Physicians should stop Googling patients: Viewpoint

Recent surveys found many physicians are Googling patients, which may lead to ethical issues, Pavan Amara, a student nurse, journalist and women's rights activist based in London, wrote in an op-ed piece published Oct. 18 in The BMJ.

The behavior, referred to as "patient targeted Googling" in a 2010 study, is common around the world. A 2018 survey found that nearly half of genetic counselors in the U.S. have searched or considered searching a patient's name online. 

More than half of psychiatrists, clinical psychologists and psychotherapists in New Zealand admitted to looking up patients, as did 13% of Canadian emergency physicians and medical students, and 40% of German psychotherapists, according to the op-ed. 

Although the behavior is common, it can raise a moral dilemma. One physician said she discovered her patient was an adult film performer after a Google search but did not know how or if she should bring it up with the patient.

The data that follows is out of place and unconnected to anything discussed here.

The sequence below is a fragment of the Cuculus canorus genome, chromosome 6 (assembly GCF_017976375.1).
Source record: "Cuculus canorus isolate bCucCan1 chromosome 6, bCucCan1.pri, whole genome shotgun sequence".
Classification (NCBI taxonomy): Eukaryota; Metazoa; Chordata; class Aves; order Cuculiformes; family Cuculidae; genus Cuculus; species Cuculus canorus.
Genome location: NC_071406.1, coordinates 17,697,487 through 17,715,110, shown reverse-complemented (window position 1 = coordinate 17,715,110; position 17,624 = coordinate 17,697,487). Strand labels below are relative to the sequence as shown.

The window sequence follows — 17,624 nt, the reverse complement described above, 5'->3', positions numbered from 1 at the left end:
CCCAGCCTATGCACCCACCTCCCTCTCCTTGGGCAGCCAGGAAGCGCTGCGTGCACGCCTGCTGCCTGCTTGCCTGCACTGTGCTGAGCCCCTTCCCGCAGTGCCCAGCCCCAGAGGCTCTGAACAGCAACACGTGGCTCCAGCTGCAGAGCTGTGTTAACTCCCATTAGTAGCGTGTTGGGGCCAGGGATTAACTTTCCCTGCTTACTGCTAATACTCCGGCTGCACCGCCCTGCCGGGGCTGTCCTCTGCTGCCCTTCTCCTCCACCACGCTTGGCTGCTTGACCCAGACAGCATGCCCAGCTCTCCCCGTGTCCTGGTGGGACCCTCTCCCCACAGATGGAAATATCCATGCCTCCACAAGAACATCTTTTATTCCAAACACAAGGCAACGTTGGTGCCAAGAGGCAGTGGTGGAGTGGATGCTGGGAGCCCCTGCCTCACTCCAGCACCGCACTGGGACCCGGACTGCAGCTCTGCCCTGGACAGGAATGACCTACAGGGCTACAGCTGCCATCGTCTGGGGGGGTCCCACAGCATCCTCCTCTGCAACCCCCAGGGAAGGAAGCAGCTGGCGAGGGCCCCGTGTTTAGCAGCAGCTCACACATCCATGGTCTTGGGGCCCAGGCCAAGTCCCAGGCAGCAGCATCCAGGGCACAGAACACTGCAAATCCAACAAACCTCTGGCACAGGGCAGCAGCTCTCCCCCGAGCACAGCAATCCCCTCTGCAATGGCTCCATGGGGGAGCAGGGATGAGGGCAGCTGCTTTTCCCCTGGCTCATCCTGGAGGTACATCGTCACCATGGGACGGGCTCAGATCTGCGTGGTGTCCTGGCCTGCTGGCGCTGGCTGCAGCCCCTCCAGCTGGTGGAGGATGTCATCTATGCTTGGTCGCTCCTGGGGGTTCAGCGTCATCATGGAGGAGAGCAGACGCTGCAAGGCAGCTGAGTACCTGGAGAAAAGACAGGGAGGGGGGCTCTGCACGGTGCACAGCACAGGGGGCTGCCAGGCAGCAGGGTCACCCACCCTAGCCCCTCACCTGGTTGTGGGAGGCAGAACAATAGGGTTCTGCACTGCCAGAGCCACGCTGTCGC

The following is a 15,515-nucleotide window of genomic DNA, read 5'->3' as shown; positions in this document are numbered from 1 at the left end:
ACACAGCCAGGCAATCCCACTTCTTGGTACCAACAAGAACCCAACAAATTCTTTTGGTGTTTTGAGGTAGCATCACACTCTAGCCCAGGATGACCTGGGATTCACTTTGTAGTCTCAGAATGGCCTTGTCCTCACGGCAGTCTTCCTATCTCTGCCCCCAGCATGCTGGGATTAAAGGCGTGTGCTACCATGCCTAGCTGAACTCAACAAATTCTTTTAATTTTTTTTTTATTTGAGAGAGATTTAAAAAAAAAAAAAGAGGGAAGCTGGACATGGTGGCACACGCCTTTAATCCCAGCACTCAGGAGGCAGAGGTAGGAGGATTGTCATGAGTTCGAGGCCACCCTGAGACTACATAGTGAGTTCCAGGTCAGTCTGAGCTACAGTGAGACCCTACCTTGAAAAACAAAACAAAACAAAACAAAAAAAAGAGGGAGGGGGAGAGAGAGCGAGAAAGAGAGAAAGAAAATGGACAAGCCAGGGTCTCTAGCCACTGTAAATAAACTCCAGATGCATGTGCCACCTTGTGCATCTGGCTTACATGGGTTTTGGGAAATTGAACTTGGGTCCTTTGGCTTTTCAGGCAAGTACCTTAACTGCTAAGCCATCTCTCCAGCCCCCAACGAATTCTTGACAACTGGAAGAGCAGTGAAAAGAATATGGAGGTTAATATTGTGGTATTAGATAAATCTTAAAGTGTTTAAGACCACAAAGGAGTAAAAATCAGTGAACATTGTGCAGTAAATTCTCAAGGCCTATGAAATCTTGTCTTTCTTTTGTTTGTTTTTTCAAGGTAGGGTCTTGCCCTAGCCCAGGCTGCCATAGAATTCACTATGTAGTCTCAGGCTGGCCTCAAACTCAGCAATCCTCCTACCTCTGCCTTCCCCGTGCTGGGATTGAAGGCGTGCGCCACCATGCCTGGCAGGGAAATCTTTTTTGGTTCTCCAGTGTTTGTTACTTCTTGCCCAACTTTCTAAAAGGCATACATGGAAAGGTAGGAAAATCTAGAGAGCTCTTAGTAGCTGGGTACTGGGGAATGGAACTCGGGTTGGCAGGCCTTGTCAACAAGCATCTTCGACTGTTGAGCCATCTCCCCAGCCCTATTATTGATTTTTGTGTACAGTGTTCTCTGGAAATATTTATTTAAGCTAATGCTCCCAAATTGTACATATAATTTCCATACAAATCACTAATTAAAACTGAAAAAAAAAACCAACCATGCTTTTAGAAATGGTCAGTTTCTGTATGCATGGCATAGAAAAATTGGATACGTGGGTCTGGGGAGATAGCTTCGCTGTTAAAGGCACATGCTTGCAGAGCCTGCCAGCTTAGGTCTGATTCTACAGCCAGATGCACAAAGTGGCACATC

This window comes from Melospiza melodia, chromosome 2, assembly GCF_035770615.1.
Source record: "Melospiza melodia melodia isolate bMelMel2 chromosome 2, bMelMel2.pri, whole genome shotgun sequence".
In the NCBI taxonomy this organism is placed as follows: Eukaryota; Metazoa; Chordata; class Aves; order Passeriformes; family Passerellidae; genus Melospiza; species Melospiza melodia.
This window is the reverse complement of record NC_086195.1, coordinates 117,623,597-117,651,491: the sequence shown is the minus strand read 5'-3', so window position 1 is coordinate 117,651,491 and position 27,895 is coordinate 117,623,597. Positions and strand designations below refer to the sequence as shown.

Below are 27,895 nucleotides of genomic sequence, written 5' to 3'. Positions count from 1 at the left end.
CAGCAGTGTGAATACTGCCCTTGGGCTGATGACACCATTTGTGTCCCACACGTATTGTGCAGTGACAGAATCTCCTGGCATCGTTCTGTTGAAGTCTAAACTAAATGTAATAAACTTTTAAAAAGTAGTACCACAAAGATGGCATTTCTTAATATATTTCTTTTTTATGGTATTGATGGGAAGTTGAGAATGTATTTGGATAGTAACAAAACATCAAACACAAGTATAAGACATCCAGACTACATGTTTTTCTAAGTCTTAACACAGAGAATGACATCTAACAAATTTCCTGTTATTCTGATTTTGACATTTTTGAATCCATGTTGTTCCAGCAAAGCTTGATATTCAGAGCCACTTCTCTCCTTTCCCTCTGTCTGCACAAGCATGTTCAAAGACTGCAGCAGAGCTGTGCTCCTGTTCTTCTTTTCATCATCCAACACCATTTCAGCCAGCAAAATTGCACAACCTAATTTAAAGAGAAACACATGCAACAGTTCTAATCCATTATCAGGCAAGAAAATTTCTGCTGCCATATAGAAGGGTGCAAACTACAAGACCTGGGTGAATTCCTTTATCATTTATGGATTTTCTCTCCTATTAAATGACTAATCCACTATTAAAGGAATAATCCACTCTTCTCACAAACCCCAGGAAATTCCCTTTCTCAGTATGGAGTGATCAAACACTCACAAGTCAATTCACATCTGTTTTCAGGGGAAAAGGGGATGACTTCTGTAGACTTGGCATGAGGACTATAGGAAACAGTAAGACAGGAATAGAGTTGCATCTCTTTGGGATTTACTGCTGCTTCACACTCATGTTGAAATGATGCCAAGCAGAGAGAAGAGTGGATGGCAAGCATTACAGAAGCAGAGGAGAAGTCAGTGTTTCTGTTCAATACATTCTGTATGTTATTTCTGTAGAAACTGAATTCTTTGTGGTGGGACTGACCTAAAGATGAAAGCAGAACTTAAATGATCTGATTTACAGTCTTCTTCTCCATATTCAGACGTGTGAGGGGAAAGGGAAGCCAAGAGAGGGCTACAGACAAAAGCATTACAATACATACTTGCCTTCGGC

She discussed the case with a senior colleague because she was "scared of getting in trouble."

Googling patients can affect a patient's trust and health, according to the American Medical Association. Physicians have a fundamental ethical responsibility to respect patient privacy and should uphold standards of professionalism with respect to social media, Patrick McCormick, MD,chair of the AMA Council on Ethical and Judicial Affairs, said in a 2015 article.

The AMA article also said online personas can be misleading because social media allows patients to morph into anyone they like, and not all information online is relevant or trustworthy.

"More importantly, searching the internet for information about a patient suggests that the trust that is essential to the patient-physician relation is already somewhat wobbly," according to an article in the journal PM&R. "If a physician believes that a patient is not forthcoming about clinically important matters, then 'Googling' the individual is not likely to improve that situation."

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